for(i = 0; i <= 9; i++)
            {
                GPIO_toggleOutputOnPin(GPIO_PORT_P4,
                                       GPIO_PIN7);

                __delay_cycles(100000);
            }

            toggle = 0;
        }

        LPM3;
    };
}

void GPIO_init(void)
{
    GPIO_setAsOutputPin(GPIO_PORT_P1,
                        GPIO_PIN0);

    GPIO_setDriveStrength(GPIO_PORT_P1,
                          GPIO_PIN0,
                          GPIO_FULL_OUTPUT_DRIVE_STRENGTH);

    GPIO_setAsOutputPin(GPIO_PORT_P4,
                        GPIO_PIN7);

    GPIO_setDriveStrength(GPIO_PORT_P4,
                          GPIO_PIN7,
                          GPIO_FULL_OUTPUT_DRIVE_STRENGTH);

    GPIO_setAsInputPinWithPullUpResistor(GPIO_PORT_P1,
                                         GPIO_PIN1);

    GPIO_clearInterrupt(GPIO_PORT_P1,
                        GPIO_PIN1);

    GPIO_selectInterruptEdge(GPIO_PORT_P1,
                             GPIO_PIN1,
                             GPIO_HIGH_TO_LOW_TRANSITION);

    GPIO_enableInterrupt(GPIO_PORT_P1,
                         GPIO_PIN1);

    __enable_interrupt();
}

Hardware Setup

Explanation

For this demo, on-board P1.1 button, P1.0 and P4.7 LEDs are used. The LEDs are set as in the GPIO example, i.e. as outputs.

P1.1 button pin is set as input pin with pull-up resistor. This pin is also used as the external interrupt pin. At first, any pending interrupt is cleared. We, then, have to set interrupt edge, i.e. polarity sensitivity. Finally, we enable interrupt on the interrupt pin and enable global interrupt.

GPIO_setAsInputPinWithPullUpResistor(GPIO_PORT_P1, GPIO_PIN1);

GPIO_clearInterrupt(GPIO_PORT_P1, GPIO_PIN1);

GPIO_selectInterruptEdge(GPIO_PORT_P1, GPIO_PIN1, GPIO_HIGH_TO_LOW_TRANSITION);

GPIO_enableInterrupt(GPIO_PORT_P1, GPIO_PIN1);

__enable_interrupt();

Now the button pin is ready to behave like an external interrupt pin rather than a regular input pin. Remember that P1 belongs to PA port and only PA port pins are interrupt capable.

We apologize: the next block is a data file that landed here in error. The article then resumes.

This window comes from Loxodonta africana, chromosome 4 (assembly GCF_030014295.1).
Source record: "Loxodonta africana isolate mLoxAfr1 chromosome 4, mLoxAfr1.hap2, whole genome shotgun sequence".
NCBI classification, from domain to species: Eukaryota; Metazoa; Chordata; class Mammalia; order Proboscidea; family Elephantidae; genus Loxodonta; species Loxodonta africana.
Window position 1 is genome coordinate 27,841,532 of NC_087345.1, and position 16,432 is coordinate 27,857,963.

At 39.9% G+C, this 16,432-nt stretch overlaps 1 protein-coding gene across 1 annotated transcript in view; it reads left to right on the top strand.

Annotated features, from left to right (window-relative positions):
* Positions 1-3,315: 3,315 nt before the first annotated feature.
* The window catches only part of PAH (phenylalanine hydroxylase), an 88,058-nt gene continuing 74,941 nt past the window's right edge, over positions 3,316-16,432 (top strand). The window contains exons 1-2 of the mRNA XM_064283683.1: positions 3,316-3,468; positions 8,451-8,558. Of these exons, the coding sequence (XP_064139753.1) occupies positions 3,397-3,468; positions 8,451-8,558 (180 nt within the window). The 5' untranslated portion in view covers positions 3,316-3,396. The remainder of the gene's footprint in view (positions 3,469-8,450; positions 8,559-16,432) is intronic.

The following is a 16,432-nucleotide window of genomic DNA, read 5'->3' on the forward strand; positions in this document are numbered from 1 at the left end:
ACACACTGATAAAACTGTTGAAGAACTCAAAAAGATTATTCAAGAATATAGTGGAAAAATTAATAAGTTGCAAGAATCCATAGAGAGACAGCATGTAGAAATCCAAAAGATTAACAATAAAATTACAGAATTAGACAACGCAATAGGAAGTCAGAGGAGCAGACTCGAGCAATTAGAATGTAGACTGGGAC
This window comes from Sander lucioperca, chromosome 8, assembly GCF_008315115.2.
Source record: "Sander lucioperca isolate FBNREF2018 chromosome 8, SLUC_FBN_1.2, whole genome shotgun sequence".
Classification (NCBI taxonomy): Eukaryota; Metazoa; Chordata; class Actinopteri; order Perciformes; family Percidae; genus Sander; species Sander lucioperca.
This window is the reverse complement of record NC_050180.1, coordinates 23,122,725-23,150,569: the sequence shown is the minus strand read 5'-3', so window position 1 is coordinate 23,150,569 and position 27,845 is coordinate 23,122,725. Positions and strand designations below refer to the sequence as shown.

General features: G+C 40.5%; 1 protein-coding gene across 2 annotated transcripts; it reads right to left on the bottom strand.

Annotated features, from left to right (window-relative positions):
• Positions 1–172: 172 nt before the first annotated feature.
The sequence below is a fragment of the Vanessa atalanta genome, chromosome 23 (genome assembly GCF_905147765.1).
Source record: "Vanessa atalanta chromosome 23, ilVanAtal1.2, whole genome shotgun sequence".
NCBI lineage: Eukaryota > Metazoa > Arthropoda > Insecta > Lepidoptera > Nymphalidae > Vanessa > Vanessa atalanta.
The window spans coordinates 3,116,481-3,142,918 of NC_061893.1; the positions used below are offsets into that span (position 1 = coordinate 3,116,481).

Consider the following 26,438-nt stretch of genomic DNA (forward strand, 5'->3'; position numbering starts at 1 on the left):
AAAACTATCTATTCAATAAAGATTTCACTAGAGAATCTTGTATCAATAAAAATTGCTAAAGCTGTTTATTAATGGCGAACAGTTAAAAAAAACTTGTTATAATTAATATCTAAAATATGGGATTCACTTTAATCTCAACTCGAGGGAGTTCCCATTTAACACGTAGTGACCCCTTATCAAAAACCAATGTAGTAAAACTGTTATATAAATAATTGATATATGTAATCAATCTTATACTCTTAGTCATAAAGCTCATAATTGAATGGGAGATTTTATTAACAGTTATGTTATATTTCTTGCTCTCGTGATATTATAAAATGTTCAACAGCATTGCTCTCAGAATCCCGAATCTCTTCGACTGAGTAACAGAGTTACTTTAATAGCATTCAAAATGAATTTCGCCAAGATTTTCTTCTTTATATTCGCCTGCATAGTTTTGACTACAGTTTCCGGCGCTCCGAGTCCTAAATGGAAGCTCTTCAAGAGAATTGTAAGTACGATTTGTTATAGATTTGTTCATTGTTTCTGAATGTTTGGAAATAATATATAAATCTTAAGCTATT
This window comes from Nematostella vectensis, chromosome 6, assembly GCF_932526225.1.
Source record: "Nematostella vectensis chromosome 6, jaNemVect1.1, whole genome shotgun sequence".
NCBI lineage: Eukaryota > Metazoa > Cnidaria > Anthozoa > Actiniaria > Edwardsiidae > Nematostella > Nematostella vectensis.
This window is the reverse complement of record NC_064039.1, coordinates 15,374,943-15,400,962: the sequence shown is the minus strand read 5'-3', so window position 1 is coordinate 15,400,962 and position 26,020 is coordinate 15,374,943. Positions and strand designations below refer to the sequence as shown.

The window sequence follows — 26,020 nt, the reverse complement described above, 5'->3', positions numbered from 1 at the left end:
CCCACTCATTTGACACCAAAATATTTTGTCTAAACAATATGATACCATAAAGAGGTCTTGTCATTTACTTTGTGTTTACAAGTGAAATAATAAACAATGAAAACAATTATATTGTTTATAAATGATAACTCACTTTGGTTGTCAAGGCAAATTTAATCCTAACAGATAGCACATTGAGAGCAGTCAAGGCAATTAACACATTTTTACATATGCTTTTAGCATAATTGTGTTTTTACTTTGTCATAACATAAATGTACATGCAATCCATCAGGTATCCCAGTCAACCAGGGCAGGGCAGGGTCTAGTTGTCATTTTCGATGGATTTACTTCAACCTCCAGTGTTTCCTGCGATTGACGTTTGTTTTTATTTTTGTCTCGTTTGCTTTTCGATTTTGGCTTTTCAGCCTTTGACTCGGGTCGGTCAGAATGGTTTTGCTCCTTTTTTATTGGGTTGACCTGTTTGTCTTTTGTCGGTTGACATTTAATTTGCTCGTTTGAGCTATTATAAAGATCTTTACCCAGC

Let’s look at the main loop now. Here, we see that P1.0 LED will be toggled 10 times first. The if-condition will not be initially executed since it is linked with the external interrupt. Thus, the conditional statement will be skipped and LPM3 condition will be set.

Once LPM is applied, everything seems to be suspended. P1.0 LED is supposed to keep flashing but that doesn’t happen.

for(j = 0; j < 10; j++)
{
    GPIO_toggleOutputOnPin(GPIO_PORT_P1, GPIO_PIN0);

    __delay_cycles(1000000);
}

if(toggle)
{
    for(i = 0; i <= 9; i++)
    {
        GPIO_toggleOutputOnPin(GPIO_PORT_P4, GPIO_PIN7);

        __delay_cycles(100000);
    }

    toggle = 0;
}

LPM3;

When the button is pressed, external interrupt kicks in, LPM3 is exited, interrupt flag is cleared and variable toggle is set. Since there is one interrupt vector for the entire P1 port pins, it is needed to be sure which pin caused the interrupt. This is why the state of P1.1 needs to be checked right after interrupt. 

#pragma vector = PORT1_VECTOR
__interrupt void PORT1_ISR(void)
{
    LPM3_EXIT;

    if(GPIO_getInterruptStatus(GPIO_PORT_P1, GPIO_PIN1) != 0)
    {
        GPIO_clearInterrupt(GPIO_PORT_P1, GPIO_PIN1);

        toggle = 1;
        _nop();
    }
}

Since now the toggle variable is set, P1.0 LED flashes and then P4.7 LED flashes, indicating that an external interrupt has been processed.  

Demo